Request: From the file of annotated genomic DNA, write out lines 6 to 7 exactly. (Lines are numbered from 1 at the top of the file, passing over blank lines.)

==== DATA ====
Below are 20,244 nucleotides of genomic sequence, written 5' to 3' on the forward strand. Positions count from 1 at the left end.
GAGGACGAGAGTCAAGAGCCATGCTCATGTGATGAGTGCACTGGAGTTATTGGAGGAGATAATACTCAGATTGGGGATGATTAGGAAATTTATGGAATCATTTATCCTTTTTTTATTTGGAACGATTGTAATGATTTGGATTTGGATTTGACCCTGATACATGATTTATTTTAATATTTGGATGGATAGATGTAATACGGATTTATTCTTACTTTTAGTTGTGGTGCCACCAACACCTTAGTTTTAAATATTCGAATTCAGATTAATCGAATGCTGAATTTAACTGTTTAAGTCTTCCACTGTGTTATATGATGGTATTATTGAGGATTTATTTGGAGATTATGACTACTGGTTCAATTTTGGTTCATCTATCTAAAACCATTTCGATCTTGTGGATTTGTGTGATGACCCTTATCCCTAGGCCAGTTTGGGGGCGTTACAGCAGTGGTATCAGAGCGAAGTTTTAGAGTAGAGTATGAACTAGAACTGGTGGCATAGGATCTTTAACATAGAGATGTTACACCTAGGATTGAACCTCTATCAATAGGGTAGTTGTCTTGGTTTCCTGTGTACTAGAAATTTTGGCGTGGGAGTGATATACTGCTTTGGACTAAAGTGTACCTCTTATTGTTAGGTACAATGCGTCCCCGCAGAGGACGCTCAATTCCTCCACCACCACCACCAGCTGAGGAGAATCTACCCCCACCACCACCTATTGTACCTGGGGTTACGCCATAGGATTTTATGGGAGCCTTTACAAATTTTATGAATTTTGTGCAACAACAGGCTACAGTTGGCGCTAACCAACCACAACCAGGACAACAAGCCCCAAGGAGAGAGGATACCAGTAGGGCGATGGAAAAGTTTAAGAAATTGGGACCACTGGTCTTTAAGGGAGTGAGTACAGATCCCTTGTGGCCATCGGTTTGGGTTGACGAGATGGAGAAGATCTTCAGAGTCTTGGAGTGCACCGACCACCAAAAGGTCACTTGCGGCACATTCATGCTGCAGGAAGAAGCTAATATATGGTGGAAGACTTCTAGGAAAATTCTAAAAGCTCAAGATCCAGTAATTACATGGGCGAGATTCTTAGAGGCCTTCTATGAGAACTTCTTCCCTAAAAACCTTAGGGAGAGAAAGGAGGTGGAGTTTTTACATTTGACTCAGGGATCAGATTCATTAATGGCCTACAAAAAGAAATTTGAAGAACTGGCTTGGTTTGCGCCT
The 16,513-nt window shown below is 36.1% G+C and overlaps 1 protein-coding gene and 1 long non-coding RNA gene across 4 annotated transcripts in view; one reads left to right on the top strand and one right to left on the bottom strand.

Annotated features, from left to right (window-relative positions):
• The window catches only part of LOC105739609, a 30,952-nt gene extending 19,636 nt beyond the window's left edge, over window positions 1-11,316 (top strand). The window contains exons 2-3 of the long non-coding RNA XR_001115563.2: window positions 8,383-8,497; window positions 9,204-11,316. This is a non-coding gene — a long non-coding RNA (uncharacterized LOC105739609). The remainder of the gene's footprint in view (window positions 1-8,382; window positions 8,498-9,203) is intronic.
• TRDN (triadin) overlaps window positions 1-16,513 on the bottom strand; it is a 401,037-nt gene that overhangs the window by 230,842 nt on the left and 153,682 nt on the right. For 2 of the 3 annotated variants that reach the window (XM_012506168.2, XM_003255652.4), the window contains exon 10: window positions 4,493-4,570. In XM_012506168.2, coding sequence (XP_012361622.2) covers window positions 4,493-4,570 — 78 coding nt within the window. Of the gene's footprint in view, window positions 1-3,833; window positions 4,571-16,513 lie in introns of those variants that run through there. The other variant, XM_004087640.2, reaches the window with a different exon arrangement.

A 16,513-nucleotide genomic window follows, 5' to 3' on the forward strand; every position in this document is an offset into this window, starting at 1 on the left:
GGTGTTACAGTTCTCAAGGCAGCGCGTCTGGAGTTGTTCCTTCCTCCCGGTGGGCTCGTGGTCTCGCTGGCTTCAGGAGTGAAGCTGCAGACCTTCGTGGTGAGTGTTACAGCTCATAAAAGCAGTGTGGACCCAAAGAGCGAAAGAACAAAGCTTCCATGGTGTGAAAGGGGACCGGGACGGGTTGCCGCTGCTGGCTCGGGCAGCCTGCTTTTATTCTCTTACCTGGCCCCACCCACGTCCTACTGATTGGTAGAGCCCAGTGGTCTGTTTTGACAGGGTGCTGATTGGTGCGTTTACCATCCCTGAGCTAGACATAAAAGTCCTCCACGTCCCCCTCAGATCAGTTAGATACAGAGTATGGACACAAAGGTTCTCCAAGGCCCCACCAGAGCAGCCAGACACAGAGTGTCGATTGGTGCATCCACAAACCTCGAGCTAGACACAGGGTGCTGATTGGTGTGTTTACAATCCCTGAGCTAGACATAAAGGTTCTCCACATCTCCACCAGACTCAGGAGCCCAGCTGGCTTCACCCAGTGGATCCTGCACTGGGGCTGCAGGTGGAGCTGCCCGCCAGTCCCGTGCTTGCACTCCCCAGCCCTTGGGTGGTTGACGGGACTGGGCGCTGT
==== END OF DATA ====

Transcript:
• TRDN (triadin) overlaps window positions 1-16,513 on the bottom strand; it is a 401,037-nt gene that overhangs the window by 230,842 nt on the left and 153,682 nt on the right. For 2 of the 3 annotated variants that reach the window (XM_012506168.2, XM_003255652.4), the window contains exon 10: window positions 4,493-4,570. In XM_012506168.2, coding sequence (XP_012361622.2) covers window positions 4,493-4,570 — 78 coding nt within the window. Of the gene's footprint in view, window positions 1-3,833; window positions 4,571-16,513 lie in introns of those variants that run through there. The other variant, XM_004087640.2, reaches the window with a different exon arrangement.

A 16,513-nucleotide genomic window follows, 5' to 3' on the forward strand; every position in this document is an offset into this window, starting at 1 on the left: